Lily and Lolly

Sarah Rigby, 18 July 1996

The Yeats Sisters: A Biography of Susan and Elizabeth Yeats 
by Joan Hardwick.
Pandora, 263 pp., £8.99, January 1996, 0 04 440924 9
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... in West London. William was 23, Susan Yeats (or Lily, as she was known within the family) was 22, Elizabeth (Lolly) 20. Their father, who had given up the law shortly after he married in order to paint, had very little money; their mother, who had been a pretty, indulged, Sligo girl, and had expected to be comfortable, was disappointed. She gave birth to six ...

Copying the coyote

Richard Poirier, 18 October 1984

The Principles of Psychology 
by William James, introduced by George Miller.
Harvard, 1302 pp., £14.95, December 1983, 0 674 70625 0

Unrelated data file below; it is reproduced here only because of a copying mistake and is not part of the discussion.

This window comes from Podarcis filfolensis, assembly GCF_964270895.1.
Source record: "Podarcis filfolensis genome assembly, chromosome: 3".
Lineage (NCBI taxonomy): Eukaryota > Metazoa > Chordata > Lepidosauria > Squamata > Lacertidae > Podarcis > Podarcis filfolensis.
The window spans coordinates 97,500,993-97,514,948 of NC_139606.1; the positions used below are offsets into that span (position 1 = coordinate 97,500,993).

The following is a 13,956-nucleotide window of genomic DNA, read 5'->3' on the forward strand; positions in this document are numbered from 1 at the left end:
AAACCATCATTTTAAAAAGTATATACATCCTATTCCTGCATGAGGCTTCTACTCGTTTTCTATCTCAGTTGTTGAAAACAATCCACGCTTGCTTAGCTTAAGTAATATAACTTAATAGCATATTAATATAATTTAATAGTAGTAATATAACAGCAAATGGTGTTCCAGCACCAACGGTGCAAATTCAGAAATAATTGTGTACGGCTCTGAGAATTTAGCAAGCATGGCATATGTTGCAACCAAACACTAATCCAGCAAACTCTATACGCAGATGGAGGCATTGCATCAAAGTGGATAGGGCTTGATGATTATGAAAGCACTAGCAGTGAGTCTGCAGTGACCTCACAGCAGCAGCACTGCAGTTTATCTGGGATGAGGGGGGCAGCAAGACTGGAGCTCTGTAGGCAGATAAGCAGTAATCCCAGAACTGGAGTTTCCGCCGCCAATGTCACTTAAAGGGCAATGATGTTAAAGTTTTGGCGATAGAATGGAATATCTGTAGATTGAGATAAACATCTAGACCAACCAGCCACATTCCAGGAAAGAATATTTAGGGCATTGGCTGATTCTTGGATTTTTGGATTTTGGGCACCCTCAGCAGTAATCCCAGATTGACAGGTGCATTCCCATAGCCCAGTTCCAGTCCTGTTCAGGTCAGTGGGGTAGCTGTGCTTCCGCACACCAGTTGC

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A Stroll with William James 
by Jacques Barzun.
Chicago, 344 pp., £16, October 1983, 0 226 03865 3
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Becoming William James 
by Howard Feinstein.
Cornell, 377 pp., $24.95, May 1984, 0 8014 1617 5
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Essays in Psychology 
by William James, edited by Frederick Burkhardt and Fredson Bowers.
Harvard, 467 pp., £32, April 1984, 0 674 26714 1
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... print, of The Letters of William James, published in 1920, and in the Selected Letters edited by Elizabeth Hardwick in 1962, recently reissued in paperback. A substantial new collection is needed to confirm the identity of purpose between his letters and the almost equally informal and personal philosophical writings. It would be a logical extension of ...